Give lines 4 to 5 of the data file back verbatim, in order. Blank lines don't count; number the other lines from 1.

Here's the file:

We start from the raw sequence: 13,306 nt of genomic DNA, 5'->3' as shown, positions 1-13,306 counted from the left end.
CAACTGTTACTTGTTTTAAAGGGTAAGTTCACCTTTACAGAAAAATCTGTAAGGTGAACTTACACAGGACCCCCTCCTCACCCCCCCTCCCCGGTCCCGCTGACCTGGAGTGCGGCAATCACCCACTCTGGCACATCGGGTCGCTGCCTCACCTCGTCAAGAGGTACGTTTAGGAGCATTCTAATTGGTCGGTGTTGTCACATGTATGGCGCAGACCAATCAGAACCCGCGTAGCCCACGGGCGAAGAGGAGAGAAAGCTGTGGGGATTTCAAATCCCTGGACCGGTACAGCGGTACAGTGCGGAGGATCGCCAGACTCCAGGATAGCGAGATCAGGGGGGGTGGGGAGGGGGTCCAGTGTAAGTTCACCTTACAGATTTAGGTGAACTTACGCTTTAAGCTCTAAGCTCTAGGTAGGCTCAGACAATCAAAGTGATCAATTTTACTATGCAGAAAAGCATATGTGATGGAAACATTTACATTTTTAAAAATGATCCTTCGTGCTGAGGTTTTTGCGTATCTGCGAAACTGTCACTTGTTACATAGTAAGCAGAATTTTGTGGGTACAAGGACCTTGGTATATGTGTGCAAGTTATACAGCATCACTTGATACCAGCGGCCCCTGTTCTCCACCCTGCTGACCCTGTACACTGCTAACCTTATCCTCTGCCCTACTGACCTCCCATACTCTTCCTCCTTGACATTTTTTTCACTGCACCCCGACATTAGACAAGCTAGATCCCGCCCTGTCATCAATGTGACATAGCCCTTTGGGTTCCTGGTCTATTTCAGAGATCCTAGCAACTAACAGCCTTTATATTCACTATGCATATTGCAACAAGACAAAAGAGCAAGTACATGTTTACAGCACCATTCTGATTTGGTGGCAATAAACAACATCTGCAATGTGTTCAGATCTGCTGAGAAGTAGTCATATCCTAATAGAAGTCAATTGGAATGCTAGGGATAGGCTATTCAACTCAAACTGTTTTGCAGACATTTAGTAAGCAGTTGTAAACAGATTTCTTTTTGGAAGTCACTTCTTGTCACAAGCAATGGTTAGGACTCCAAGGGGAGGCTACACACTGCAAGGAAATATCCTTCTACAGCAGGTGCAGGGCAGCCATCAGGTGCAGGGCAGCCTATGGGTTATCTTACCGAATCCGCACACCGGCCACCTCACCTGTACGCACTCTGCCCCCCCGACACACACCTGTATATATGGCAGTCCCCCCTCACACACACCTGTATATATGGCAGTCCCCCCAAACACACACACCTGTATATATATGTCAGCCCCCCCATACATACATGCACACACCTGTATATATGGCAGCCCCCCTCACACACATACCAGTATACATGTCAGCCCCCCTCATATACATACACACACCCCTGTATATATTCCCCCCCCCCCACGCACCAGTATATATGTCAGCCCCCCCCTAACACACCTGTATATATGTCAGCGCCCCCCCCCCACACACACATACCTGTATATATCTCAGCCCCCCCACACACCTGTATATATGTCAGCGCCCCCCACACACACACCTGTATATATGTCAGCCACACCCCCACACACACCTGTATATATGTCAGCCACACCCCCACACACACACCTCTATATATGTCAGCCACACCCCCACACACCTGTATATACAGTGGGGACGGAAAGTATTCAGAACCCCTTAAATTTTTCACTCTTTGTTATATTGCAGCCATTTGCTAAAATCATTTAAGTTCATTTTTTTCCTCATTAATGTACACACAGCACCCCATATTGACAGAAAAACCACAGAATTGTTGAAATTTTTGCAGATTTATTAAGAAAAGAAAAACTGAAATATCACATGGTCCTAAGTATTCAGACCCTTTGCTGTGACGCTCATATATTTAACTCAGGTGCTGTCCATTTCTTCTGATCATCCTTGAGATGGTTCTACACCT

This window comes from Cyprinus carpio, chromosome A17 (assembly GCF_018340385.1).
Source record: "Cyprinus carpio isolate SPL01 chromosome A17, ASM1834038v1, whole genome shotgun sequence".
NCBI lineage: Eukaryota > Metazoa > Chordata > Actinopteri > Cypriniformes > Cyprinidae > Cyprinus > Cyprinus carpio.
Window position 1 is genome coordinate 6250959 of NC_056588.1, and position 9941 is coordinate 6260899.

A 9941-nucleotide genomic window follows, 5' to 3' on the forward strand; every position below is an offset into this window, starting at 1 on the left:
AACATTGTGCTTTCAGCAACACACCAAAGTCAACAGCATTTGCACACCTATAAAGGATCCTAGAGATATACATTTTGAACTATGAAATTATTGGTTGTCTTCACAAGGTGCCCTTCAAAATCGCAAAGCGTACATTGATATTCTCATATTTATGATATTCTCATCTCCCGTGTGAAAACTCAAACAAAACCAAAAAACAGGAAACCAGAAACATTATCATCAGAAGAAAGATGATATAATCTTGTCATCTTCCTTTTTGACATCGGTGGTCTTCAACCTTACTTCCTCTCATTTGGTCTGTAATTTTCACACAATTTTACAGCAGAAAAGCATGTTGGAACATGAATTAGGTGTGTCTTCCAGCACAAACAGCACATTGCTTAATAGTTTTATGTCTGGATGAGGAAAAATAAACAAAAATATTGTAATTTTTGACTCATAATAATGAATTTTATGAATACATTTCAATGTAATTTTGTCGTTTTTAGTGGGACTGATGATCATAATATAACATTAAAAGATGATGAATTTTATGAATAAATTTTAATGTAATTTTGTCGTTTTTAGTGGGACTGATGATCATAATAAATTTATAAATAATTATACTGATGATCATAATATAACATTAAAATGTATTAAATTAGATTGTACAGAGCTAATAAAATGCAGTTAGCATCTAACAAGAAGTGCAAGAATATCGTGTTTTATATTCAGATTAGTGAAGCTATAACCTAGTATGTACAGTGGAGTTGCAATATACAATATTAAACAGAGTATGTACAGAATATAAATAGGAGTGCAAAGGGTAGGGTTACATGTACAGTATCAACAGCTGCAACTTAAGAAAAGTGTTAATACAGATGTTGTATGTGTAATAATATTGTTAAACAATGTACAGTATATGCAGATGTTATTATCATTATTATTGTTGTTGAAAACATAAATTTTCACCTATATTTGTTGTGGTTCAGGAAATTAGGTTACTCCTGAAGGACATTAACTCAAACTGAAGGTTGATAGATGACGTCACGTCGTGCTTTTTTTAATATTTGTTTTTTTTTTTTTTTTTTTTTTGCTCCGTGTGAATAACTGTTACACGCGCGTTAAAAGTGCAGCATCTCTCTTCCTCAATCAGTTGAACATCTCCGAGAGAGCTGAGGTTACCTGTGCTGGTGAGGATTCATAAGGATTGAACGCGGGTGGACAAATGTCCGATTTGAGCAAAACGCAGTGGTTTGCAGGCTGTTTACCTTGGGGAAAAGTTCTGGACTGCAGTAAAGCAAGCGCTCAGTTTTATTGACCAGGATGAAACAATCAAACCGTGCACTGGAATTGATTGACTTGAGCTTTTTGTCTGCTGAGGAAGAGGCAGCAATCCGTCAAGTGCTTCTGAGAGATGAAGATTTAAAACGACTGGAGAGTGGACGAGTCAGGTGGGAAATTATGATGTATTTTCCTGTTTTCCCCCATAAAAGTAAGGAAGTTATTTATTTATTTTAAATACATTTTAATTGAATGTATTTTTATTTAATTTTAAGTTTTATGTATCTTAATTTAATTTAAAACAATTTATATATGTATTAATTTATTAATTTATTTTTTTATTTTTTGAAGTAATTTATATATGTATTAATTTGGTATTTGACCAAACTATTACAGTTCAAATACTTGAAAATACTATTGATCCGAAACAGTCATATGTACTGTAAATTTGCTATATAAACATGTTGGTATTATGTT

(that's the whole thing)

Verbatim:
Source record: "Cyprinus carpio isolate SPL01 chromosome A17, ASM1834038v1, whole genome shotgun sequence".
NCBI lineage: Eukaryota > Metazoa > Chordata > Actinopteri > Cypriniformes > Cyprinidae > Cyprinus > Cyprinus carpio.